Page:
“If you don’t consume multiple data sets, you will get an incomplete picture. You should be in a position where you have the tools and technology to consume large datasets, and with consuming multiple datasets- together be able to bring it all together in a single scene that can be questioned by managers and investors,” Fahey says. “If I were polite, I’d say it’s difficult to do in the analog world; if I were direct, I’d say it’s impossible.”
According to Fahey, asset managers should target with a single platform—whether powered by robotics, machine learning, or any other tool—that can effectively consume ESG data. From there, they have to purge the data using AI – not just artificial intelligence, but augmented intelligence.
“You have humans and machines working together to produce better results,” he says. “You’re letting the machine focus on the things it can do much more effectively and efficiently than a human, and then the human applies its ability to glean information and insights from the data. “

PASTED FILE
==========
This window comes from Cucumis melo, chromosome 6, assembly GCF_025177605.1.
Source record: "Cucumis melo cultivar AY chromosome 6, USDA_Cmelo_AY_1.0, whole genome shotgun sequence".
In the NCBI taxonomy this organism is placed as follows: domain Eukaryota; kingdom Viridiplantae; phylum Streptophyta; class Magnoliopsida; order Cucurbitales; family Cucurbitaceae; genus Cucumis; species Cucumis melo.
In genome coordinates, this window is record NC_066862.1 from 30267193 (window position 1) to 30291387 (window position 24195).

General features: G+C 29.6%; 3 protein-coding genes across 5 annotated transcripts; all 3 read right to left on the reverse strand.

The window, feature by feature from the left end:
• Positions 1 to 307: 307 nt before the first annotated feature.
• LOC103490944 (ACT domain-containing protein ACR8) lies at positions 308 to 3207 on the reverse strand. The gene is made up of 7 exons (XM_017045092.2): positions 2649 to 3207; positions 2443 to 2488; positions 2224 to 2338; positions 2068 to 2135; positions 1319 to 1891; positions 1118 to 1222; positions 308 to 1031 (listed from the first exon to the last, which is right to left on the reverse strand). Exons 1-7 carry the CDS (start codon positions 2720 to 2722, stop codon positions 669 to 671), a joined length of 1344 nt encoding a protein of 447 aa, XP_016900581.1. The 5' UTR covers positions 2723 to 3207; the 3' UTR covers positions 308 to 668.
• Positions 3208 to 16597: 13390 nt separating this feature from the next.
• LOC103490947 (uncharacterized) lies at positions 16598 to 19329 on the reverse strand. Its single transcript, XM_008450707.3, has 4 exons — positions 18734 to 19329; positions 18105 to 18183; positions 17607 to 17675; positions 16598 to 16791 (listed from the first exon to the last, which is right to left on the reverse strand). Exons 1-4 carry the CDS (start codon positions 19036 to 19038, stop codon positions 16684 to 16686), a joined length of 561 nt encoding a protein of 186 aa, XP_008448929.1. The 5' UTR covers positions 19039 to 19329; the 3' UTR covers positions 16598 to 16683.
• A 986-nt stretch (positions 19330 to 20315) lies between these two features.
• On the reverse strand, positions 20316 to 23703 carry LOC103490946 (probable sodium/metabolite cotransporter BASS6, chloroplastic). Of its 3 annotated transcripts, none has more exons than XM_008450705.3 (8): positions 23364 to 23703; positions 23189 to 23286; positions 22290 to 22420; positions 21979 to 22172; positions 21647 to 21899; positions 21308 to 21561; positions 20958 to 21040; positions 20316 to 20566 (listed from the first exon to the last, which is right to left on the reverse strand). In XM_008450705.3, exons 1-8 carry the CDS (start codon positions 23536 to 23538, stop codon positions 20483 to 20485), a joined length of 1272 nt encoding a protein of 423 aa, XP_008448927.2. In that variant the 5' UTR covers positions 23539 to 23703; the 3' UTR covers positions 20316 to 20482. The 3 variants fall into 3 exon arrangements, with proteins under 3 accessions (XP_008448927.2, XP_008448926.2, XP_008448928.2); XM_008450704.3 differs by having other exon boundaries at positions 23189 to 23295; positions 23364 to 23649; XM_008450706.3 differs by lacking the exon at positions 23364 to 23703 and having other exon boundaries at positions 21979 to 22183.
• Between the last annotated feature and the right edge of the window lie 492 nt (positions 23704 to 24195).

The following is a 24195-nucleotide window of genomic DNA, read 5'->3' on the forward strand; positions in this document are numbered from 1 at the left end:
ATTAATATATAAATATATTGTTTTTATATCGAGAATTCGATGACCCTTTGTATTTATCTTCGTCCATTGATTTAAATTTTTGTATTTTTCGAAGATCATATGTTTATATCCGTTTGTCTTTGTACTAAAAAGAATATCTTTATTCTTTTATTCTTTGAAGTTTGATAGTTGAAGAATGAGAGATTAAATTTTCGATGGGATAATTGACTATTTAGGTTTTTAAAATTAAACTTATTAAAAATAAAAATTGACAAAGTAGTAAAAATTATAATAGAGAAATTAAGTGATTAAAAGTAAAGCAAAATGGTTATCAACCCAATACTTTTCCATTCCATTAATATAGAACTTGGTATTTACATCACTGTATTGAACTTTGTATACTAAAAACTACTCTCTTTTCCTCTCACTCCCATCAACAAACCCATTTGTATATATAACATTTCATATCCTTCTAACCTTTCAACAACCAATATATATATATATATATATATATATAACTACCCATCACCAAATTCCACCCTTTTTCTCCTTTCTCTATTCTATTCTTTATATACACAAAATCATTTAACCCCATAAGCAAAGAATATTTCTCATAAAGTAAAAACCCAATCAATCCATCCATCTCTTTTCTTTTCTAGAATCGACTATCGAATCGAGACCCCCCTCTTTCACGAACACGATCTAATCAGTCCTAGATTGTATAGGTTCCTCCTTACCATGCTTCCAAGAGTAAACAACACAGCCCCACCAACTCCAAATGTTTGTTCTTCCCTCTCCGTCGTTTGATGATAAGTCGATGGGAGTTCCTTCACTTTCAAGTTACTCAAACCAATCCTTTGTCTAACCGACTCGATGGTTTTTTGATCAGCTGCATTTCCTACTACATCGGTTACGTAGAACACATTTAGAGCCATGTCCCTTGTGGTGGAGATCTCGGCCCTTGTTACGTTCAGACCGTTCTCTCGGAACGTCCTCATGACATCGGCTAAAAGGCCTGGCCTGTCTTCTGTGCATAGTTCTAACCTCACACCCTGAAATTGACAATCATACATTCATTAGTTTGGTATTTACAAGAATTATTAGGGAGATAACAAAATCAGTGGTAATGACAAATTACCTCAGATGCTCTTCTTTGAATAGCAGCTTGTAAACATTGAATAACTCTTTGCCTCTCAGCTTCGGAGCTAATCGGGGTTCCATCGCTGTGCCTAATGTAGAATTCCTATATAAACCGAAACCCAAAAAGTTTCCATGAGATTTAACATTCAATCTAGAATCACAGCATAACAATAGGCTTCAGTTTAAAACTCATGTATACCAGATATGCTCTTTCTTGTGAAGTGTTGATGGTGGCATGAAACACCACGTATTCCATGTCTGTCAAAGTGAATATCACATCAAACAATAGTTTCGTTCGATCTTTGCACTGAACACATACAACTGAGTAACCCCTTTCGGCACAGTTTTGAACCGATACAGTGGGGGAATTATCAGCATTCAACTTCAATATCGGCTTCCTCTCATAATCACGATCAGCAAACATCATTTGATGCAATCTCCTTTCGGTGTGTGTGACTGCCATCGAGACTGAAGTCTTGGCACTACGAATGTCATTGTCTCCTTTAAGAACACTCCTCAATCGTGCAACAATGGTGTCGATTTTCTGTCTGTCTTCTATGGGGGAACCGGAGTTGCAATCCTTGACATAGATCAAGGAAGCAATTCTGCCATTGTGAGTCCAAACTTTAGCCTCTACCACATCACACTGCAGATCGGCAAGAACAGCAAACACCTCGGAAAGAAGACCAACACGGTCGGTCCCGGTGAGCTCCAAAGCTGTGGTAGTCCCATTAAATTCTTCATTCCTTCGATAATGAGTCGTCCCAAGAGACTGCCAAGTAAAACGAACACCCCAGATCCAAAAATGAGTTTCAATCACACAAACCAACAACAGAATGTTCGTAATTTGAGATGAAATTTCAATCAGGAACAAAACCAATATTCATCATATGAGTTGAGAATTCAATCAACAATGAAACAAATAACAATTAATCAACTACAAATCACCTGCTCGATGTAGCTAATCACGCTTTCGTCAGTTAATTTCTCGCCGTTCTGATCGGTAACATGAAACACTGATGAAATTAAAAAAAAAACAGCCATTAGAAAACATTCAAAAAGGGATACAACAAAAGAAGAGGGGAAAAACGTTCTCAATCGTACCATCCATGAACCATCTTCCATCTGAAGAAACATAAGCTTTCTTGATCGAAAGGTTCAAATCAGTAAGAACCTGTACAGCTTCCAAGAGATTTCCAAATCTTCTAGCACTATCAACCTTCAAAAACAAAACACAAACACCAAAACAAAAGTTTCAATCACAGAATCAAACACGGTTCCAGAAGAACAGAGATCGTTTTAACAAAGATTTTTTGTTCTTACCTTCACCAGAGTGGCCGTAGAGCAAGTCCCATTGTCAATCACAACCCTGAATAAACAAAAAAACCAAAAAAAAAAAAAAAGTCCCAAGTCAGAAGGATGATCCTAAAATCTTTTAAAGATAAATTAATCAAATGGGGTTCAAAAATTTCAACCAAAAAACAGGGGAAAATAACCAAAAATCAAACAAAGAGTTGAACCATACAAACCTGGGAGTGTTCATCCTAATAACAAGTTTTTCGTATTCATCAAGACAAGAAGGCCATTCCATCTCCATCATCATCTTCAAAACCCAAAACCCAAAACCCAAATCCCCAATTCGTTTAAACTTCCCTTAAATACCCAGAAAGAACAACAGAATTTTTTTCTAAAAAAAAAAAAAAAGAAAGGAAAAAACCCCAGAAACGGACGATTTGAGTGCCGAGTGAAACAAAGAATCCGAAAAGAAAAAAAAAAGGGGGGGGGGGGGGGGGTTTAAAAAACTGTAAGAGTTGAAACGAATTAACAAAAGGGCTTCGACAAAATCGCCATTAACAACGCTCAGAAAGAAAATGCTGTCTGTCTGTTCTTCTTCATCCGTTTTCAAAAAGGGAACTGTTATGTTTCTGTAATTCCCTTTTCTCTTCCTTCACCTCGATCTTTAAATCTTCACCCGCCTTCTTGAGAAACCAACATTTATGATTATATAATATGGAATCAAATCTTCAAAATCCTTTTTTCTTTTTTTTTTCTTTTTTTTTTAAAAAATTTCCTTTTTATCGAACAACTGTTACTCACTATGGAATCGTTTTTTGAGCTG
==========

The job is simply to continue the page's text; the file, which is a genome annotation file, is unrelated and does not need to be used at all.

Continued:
Fahey says that what’s important, in addition to processing massive amounts of data, is being able to do so with quick turnaround times. In the absence of a uniform framework for the identification and classification of ESG investments, investors and regulators alike are pressing asset owners and managers to be more transparent.
“As long as they operate, questions coming from both regulators and investors need full responses, no doubt about that,” Fahey says. “Those responses need to be readily available, and coming back in a week or two with answers will not be acceptable.”